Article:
Referring now to FIG. 7A, there is depicted a diagrammatic representation of a CDial 700 a in accordance with the present invention. CDial 700 a, like all Dials, preferably has a single input 702, one or more outputs 704, and a mapping table 703 that maps each input value to a respective associated output value for each output 704. Unlike LDials and IDials, which directly specify configuration latches, a CDial 700 does not directly specify configuration latches. Instead, a CDial 700 controls one or more other Dials (i.e., CDials and/or LDials and/or IDials) logically coupled to CDial 700 in an n-way “Dial tree” in which each lower-level Dial forms at least a portion of a “branch” that ultimately terminates in “leaves” of configuration latches. Dial trees are preferably constructed so that no Dial is instantiated twice in any Dial tree.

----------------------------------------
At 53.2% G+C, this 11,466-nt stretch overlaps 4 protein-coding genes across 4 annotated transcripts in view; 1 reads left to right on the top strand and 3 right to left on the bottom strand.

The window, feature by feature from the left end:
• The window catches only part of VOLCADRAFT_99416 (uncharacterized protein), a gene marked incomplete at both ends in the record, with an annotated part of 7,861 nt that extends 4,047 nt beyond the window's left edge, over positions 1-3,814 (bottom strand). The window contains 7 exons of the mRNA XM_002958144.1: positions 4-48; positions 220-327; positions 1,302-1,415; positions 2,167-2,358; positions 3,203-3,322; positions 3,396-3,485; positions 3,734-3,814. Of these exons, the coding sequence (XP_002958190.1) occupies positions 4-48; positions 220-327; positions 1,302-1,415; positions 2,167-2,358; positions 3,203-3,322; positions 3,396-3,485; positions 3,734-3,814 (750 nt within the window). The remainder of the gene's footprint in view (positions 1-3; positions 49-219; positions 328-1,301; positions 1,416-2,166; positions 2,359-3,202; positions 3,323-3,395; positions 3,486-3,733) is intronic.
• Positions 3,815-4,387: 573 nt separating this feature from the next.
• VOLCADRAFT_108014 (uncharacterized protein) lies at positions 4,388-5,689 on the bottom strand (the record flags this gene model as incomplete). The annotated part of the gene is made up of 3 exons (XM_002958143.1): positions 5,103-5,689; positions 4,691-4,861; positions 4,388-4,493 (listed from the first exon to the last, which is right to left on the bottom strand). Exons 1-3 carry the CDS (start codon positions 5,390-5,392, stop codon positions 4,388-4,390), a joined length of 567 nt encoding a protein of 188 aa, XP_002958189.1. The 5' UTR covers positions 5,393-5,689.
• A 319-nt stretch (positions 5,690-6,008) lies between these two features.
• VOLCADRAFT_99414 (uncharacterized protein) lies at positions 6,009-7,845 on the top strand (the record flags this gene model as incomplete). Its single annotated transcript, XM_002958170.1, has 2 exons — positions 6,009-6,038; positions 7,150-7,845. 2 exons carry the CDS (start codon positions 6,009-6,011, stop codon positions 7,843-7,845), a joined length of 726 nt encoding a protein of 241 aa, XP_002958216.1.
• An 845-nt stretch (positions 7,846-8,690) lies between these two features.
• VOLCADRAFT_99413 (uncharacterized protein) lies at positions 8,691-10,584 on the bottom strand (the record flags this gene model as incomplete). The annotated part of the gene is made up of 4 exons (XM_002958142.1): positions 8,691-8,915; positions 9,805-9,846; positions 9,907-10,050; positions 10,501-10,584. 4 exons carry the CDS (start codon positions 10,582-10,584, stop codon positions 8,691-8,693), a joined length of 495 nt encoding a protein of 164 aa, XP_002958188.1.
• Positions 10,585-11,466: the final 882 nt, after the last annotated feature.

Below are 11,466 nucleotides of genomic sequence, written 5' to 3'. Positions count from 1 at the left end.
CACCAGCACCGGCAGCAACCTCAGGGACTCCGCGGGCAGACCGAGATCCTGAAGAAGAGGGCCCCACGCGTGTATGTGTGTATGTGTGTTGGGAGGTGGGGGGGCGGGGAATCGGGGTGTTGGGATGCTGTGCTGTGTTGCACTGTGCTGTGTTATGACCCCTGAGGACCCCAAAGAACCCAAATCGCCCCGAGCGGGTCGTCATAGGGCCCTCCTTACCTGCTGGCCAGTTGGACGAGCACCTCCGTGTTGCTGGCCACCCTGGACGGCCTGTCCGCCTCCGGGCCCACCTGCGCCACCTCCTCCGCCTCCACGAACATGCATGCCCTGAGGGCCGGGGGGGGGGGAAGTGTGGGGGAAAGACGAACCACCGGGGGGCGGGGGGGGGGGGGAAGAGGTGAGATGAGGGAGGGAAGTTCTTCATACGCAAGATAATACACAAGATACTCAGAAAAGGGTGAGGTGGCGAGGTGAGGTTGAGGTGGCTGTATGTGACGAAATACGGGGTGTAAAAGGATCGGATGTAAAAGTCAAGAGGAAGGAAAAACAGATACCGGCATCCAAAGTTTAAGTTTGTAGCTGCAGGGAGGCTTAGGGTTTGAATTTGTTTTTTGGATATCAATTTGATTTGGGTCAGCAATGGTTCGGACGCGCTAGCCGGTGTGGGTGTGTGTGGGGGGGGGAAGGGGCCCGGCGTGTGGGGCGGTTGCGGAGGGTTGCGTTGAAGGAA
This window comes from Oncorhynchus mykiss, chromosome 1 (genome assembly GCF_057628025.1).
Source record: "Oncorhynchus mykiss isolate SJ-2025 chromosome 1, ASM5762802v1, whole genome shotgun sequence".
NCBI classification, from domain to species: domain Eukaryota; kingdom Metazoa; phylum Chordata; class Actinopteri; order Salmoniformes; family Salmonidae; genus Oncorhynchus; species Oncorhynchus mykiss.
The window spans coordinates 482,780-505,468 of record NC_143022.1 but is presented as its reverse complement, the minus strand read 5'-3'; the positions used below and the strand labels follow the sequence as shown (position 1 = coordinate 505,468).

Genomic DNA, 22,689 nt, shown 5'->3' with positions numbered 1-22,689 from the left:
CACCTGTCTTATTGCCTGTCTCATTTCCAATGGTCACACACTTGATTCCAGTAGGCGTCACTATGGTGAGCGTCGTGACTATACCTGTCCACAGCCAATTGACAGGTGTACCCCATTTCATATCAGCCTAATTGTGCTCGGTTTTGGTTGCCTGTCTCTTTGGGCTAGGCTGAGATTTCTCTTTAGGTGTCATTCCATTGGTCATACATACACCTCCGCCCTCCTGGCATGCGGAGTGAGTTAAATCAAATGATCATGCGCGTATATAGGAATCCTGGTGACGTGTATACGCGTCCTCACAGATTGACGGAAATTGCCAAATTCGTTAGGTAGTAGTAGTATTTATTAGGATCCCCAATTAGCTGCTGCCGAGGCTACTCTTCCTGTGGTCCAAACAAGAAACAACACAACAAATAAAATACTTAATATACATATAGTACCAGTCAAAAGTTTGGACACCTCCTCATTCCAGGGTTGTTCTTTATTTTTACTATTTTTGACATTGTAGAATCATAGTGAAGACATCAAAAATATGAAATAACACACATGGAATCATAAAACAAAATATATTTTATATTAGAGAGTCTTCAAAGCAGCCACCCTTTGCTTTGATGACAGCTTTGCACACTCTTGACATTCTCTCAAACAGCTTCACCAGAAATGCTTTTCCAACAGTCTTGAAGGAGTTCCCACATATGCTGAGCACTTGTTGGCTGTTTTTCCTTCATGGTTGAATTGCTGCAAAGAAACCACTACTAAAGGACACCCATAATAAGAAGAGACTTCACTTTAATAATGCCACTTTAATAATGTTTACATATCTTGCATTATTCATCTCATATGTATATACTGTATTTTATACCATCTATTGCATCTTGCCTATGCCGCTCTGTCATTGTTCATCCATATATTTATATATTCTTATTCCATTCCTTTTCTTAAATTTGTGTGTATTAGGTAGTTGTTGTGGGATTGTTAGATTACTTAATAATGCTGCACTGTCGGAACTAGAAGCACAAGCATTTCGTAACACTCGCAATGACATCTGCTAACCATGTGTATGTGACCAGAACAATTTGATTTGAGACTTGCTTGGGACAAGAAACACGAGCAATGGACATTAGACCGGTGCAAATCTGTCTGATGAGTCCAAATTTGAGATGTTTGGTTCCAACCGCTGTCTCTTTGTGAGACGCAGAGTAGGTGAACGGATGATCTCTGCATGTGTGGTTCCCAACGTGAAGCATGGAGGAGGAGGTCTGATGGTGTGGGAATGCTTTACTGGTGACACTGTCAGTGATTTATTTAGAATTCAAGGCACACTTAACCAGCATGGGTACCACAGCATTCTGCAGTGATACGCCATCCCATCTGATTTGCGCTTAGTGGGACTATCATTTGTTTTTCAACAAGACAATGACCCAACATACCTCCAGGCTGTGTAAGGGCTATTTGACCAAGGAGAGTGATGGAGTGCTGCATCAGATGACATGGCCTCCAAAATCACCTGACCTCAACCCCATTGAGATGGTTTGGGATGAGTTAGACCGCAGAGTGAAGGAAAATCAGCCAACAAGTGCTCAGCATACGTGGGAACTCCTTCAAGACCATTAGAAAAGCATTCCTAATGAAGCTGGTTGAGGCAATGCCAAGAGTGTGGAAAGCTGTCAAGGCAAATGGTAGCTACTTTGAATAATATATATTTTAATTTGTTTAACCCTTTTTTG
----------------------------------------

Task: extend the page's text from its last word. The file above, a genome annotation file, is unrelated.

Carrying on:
In the exemplary embodiment given in FIG. 7A, CDial 700 a receives at input 702 an enumerated input value (i.e., a string) among a set of legal values including “A”, . . . , “N”. If CDial 700 a (or an LDial or IDial) is a top-level Dial (i.e., there are no Dials “above” it in a Dial tree), CDial 700 a receives the enumerated input value directly from software (e.g., simulation software or firmware). Alternatively, if CDial 700 a forms part of a “branch” of a dial tree, then CDial 700 a receives the enumerated input value from the output of another CDial. For each legal enumerated input value that can be received at input 702, CDial 700 a specifies a selected enumerated value or bit value for each connected Dial (e.g., Dials 700 b, 500 and 600) in mapping table 703. The values in mapping table 703 associated with each output 704 are interpreted by ECAD system 35 in accordance with the type of lower-level Dial coupled to the output 704. That is, values specified for LDials and CDials are interpreted as enumerated values, while values specified for IDials are interpreted as integer values. With these values, each of Dials 700 b, 500 and 600 ultimately specifies, either directly or indirectly, the values for one or more configuration latches 705.